Tagetes are not demanding garden plants, which is just one of the reasons why so many gardeners love them. Not too thirsty, they are happy to be watered regularly along with other ornamentals in your garden. They don’t require special attention and are tolerant of a missed watering or two. Follow this guide to find out when and how to water Marigolds to keep them happy and blooming all season long.
When And How To Water Marigolds – Essential Tips
Marigolds need moist soil for the first week or two after planting to establish a strong root system. Once established, they require watering around once per week and more often in summer when temperatures are high. Avoid overhead watering to stop the dense blooms from rotting and to prevent fungal growth on the leaves.
There are a few plants with the common name Marigold, derived from Mary’s Gold. However, the genus of plants classified as true Marigolds is Tagetes, while Calendulas are known as Pot Marigolds or Scotch Marigolds.
This genus contains many species – more than 50, in fact – but only a few are common in cultivation. Each of these species has its own common name related to where they became popular or where they naturalized throughout history:
- French Marigold: Tagetes patula
- African Marigold: Tagetes erecta, also known as Aztec or American Marigold
- Signet Marigold: Tagetes tenuifolia
- Triploid Marigold: Tagetes patula x erecta, a hybrid cross between French and African types.
Predominantly native to South America, Marigolds are native to warmer regions in the South of the United States, through Central America, and beyond. They were grown by the Aztecs (leading to the other common name for Tagetes erecta, Aztec Marigold), spread to Europe by Spanish explorers in the 16th and 17th centuries.
Some species naturalized in the Mediterranean and North Africa, while others took to the cooler regions of central Europe. These symbolic marigold plants maintained their popularity to this day, grown around the world as wonderful standalone or companion plants, and are available in a variety of brilliant colors. Marigolds are not toxic to humans and are edible in small amounts (it’s recommended not to eat large quantities however!).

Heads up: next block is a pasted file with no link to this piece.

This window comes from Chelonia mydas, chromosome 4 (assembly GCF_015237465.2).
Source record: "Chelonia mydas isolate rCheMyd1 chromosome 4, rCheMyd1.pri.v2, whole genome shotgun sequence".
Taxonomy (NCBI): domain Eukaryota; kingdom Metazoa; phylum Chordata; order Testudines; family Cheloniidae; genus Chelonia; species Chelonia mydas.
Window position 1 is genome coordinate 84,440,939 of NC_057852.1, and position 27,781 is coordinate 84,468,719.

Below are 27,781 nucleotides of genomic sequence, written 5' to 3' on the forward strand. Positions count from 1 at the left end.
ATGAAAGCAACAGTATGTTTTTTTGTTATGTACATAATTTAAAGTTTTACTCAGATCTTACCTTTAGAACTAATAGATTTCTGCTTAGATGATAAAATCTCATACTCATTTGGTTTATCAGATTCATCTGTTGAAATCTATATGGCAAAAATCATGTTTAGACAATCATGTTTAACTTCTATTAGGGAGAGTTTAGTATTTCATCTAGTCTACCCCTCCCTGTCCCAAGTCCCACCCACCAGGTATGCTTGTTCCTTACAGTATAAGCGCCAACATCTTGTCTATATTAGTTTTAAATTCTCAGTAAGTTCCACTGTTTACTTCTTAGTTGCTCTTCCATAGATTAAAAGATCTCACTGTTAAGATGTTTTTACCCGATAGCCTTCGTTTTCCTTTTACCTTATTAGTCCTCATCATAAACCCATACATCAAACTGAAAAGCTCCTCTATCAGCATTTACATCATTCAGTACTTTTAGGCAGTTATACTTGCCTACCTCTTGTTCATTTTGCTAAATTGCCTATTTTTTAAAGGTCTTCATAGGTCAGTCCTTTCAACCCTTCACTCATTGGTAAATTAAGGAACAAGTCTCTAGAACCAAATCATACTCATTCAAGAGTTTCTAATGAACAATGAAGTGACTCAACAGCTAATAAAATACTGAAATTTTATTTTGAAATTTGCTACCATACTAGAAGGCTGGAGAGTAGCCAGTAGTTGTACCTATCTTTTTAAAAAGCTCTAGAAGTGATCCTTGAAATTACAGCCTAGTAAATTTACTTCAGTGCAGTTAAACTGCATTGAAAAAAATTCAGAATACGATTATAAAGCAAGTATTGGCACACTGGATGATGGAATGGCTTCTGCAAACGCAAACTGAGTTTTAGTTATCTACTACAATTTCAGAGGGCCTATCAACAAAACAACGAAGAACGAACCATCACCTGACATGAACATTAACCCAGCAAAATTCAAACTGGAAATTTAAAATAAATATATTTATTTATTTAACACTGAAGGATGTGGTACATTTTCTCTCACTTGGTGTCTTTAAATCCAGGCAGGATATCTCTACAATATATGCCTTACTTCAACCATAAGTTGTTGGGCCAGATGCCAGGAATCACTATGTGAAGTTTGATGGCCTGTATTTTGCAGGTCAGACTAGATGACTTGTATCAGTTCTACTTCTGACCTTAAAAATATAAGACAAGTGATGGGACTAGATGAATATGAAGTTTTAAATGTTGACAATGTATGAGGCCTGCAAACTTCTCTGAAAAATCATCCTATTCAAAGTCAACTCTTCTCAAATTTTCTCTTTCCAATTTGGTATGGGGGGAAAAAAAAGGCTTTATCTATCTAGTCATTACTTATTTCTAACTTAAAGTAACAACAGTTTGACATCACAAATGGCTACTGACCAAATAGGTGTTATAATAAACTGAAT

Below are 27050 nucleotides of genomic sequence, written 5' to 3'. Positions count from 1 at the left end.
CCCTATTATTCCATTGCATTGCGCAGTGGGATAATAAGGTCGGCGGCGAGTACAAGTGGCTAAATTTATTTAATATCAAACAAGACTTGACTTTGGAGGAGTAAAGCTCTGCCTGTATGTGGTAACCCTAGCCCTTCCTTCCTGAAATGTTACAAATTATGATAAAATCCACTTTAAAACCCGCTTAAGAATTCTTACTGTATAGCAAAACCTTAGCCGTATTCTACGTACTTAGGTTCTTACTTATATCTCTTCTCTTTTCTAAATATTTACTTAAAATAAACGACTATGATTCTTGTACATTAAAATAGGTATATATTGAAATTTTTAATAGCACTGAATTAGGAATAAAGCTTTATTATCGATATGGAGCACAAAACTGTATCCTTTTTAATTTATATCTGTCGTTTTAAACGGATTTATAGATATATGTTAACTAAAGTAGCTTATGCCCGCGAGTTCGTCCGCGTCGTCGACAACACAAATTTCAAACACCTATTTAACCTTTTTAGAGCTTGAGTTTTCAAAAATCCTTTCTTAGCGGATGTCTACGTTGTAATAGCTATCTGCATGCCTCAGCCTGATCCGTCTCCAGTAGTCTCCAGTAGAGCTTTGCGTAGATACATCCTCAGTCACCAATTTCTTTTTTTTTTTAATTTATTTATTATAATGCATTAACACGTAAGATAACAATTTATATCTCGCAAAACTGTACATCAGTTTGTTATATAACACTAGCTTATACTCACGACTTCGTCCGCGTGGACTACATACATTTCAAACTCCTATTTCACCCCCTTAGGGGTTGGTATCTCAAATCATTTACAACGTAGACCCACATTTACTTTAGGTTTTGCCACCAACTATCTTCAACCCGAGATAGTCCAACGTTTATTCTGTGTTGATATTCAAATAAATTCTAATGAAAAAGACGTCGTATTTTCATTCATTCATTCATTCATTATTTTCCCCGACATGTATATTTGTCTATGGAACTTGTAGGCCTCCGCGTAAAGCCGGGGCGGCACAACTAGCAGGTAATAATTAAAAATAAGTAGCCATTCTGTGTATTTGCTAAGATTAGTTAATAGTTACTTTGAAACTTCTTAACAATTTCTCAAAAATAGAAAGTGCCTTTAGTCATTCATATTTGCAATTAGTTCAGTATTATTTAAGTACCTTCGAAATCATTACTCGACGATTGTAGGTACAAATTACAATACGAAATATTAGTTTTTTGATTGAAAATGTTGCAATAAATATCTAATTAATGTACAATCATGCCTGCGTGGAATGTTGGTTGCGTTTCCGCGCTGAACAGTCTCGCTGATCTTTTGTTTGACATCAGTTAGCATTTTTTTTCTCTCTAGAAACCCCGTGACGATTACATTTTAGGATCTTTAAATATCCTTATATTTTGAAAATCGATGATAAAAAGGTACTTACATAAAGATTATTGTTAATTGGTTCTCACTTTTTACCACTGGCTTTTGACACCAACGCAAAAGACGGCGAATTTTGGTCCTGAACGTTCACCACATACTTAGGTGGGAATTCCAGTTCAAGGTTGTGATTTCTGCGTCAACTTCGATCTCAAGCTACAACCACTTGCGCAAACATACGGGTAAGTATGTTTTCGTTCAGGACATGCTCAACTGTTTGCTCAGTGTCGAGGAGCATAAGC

The Importance Of Watering Correctly
Water plays many roles in plant health and is vital for survival. Like humans, plants are made up of a large percentage of water, so giving them the right amounts is key to preventing many common Marigold problems like wilting or yellowing.
Water is one of the main components of plant cells, filling them and giving them shape. It is stored in these cells to be used by the plant, providing structure and helping the plant stay up straight.
Water is also the way nutrients get transported to parts of the plant that need it. Nutrients remain in the soil, drawn up by the roots through the water as needed. Without water, the plant wouldn’t be able to absorb any nutrients, causing deficiency and stunted growth (for more, see our in-depth guide to fertilizing marigolds).
And finally, photosynthesis wouldn’t be possible without water. The leaves, fuelled by energy from the sun, use water and carbon dioxide to convert into food for growth.
When To Water Marigolds
The first time to water is immediately after planting. This encourages the roots to grow further into the soil and removes any large gaps of air that can dry out parts of the plant. Within the first week or two, it’s best to keep the soil moist until the roots have established, anchoring the plant in the soil.
After that, Marigolds don’t need water very often and are happy with a deep and slow watering around once a week. If spring or summer is rainy in your region, they may even be able to survive on rainwater alone.
Do Marigolds Prefer Moist or Dry Soil?
While establishing, moist soil is preferred to encourage new root growth. After about two weeks of growing, you can limit this watering when the plants have settled. These plants don’t like to be waterlogged and prefer their soil to dry out before the next watering.
Potted Marigolds are slightly different as there is only so much moisture the soil can hold. Rather than waiting a week to water, keep an eye on the soil and water when the top two inches have dried out completely.
Environmental changes with the seasons should lead to a change in your watering routine.